Sgt Pepper memories for Norfolk band
RICHARD BATSON A Norfolk band who recorded in Abbey Road at the same time as The Beatles were laying down tracks for Sgt Pepper album had memories flooding back at the weekend at the legendary album marked 40 years.
They shared the same mop top haircuts, and dreams of being pop stars.
They even shared the same famous Abbey Road recording studios as they cut tracks targeted at the music charts of the swinging 1960s.
One group was the Beatles, who went from Liverpool obscurity to worldwide fame and fortune as the Fab Four.
The other were the Planets, five young men from Norfolk, whose music never made the Top 10, but whose showbiz career still saw them mingle with a galaxy of stars.
Forty years ago the Beatles were creating the legendary Sgt Pepper album in London, arriving in fashionable special edition black Minis, and a psychedelic Rolls Royce.
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But also in the building were the Planets, having driven down from Norfolk in their blue Commer van.
At the weekend the memories of those halcyon days flowed with the wine and beer as the group got together again to celebrate the 65th birthday of one of its founder members Michael Dyball.
The Planets, formed from two local groups the Vikings and Wildcats, turned professional in 1965, and went up a notch from touring village halls to national ballrooms alongside acts such as Tom Jones and Marmalade.
Their Abbey Road moment came in 1967 when they laid down a Four Seasons song aimed at making the most of their close harmony work, and had some brief meetings with the band who were their heroes.
Singer Barry Lee said: “I bumped into John Lennon coming out the toilets, and just stood there staring at him, dumbstruck - despite the fact we had been working with stars like Tom Jones and Engelbert Humperdinck.”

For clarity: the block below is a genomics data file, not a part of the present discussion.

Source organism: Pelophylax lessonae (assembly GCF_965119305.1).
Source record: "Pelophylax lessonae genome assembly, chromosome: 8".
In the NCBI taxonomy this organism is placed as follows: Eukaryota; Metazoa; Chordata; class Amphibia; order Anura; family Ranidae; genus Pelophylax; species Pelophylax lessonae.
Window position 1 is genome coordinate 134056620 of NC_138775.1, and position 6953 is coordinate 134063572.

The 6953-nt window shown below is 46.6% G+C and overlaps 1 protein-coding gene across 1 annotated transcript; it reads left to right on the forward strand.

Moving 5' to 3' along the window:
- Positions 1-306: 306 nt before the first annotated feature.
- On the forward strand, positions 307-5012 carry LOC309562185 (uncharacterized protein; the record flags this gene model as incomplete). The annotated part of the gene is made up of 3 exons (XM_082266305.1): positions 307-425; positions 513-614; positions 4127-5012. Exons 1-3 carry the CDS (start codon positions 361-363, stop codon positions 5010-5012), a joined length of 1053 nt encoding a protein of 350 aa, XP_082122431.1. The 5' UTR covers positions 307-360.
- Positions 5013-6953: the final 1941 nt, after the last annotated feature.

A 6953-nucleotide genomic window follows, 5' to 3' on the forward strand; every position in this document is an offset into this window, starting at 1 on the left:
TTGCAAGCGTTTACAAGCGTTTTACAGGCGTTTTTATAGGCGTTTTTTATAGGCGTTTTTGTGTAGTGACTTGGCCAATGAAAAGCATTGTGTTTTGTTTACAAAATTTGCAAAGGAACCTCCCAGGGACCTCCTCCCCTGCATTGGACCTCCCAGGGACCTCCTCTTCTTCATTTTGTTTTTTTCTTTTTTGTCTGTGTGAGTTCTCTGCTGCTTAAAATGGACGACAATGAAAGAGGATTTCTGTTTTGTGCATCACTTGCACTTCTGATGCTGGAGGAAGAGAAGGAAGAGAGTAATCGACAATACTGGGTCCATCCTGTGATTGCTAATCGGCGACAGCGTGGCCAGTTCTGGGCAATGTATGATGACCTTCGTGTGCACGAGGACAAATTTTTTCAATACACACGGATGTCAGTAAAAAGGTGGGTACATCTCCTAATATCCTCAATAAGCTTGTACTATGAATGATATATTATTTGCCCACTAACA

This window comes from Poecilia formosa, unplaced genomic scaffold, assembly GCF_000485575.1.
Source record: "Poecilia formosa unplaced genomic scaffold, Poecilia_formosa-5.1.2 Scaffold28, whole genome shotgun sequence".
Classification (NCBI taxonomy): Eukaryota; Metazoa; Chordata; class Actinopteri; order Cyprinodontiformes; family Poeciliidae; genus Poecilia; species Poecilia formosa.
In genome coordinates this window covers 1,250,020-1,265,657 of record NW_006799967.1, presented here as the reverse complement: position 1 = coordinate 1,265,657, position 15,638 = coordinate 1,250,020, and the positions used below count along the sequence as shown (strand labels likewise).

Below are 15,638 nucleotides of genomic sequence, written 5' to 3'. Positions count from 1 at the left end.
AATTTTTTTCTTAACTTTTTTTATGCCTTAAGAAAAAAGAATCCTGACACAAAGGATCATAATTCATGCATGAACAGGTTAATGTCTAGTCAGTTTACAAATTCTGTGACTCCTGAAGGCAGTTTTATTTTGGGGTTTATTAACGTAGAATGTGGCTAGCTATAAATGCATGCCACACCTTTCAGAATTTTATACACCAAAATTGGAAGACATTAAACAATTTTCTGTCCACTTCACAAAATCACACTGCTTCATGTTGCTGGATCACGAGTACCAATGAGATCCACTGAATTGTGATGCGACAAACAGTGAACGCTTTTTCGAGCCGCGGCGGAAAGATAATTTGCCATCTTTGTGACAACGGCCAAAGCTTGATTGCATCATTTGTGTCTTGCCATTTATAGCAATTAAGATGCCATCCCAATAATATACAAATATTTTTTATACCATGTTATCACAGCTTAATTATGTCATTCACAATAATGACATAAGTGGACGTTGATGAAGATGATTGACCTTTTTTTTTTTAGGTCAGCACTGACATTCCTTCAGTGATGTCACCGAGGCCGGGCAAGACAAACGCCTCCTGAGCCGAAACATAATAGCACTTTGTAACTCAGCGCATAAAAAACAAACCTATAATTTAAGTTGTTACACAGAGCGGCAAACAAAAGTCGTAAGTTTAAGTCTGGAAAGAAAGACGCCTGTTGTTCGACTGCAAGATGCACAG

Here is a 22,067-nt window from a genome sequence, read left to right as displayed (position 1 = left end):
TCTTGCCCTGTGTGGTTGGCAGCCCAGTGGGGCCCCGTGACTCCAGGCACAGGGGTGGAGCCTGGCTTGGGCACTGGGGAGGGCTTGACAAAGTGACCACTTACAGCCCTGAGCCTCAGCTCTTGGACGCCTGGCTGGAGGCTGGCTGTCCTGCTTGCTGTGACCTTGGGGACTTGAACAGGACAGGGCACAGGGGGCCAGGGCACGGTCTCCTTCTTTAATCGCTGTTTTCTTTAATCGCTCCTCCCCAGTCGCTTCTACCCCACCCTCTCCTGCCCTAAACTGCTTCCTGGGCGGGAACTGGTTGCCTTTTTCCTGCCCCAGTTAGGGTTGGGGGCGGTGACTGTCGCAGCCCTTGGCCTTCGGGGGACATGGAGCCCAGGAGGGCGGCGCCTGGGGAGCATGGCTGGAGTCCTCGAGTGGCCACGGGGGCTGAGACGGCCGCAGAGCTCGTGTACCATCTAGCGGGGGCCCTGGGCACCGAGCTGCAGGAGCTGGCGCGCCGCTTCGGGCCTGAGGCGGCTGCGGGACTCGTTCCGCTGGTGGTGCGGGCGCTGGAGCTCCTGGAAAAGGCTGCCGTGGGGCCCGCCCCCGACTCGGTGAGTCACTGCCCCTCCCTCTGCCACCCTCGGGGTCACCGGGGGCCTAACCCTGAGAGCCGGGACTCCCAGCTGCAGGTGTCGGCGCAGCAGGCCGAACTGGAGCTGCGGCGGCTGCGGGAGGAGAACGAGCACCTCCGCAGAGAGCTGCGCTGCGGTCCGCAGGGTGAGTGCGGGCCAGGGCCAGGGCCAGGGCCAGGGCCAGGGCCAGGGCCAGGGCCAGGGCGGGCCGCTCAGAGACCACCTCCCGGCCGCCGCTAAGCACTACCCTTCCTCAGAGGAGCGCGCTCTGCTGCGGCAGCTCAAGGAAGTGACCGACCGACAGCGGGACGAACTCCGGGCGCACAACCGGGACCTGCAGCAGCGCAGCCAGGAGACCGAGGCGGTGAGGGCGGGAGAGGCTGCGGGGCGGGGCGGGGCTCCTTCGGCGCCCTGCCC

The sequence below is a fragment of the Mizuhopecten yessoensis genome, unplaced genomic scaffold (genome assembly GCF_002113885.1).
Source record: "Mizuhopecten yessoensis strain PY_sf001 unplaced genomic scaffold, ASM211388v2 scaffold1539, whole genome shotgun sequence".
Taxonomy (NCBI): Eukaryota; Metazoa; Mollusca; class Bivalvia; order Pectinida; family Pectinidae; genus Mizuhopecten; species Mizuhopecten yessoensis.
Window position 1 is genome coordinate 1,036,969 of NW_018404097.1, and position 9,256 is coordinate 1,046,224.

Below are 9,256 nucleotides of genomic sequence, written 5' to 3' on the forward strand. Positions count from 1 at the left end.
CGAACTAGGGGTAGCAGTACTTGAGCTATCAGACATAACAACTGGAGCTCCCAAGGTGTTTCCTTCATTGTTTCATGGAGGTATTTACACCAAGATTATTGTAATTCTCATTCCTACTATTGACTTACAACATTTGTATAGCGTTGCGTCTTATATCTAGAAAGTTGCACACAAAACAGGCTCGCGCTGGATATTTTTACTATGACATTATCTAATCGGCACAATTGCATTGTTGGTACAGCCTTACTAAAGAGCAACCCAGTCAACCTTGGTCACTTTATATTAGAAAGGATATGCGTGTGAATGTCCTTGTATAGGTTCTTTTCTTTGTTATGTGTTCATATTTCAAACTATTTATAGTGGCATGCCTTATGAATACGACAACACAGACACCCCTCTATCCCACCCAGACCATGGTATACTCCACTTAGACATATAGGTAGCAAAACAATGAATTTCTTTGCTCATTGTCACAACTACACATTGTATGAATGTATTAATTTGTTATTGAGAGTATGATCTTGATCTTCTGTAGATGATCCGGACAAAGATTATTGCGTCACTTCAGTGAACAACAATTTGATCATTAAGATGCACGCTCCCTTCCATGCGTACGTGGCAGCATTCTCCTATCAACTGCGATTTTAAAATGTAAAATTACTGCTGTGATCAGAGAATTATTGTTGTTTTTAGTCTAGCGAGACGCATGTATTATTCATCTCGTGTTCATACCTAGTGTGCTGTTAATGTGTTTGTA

Angus remembered fellow drummer Ringo Starr kicking a vending machine in anger when it failed to deliver a drink - and all them recall listening to backing music drifting from the Beatles studio.
After that the two bands' futures went in different directions - the Beatles going on to be one of the world's most famous groups ever.
The Planets' nine records failed to chart, but as comedy and impressions began to dominate a more cabaret-driven act, they evolved in 1971 into the Brother Lees - well-known for their multi-handed impersonations of Norman Wisdom, Tommy Cooper and Michael Crawford.
They were spotted by the producer of the Generation Game and between 1974-84 did eight prime time Saturday night television shows which took them to the height of their career, watched by millions of viewers.
Afterwards, as variety work dwindled, the “Brothers” went their different ways, until the last founder Tony pulled out in 2000 and the act finally folded last year.
Reflecting on their career, compared with the Beatles, Norfolk's Fab Five, who all still live in the area and meet regularly for social events, show no hint of jealousy.
Roger said: “We all look back at the 1960s as a great decade and it was a privilege to work with some great people. Barry added: “We did not think much of it at the time. We were a bit blasé and we were going to be as good as them.”
The chart stardom which eluded them however is now in the hands of the next generation - with Angus' son Tom, 28, a guitarist with band Reverend and the Makers, currently in the top 10 with their song Heavyweight Champion of the World.
WHERE ARE THEY NOW?
Michael Dyball - now 65, forced into retirement in 1991 by a back garden accident with a washing line which resulted in a stroke affecting his movement and speech.
Tony Dyball - left the Brother Lees in 2000, the last of the original members, he is now 62, living in Cromer and is a fireplace consultant.
Angus Jarvis - left in 1997 having been musical director. Now 64, runs a driving school at Aylsham. Still plays in a weekend “wedding band” called Don't' Ask doing Beatles and Stones covers.
Roger Reynolds - left in 1976, and went on to run a snooker club called Leisure Lee and Virgos at Holt. Now living at Poringland with ex magician wife Nicola, he runs the Broadland Snooker Centre at Hellesdon
Barry Lee - left in 1972 because comedy was “not my bag” for a solo cabaret singer, then returned to the removals business for 20 years. Now 61 and living in Aylsham he drives for a local building supplies company and still performs in pubs and clubs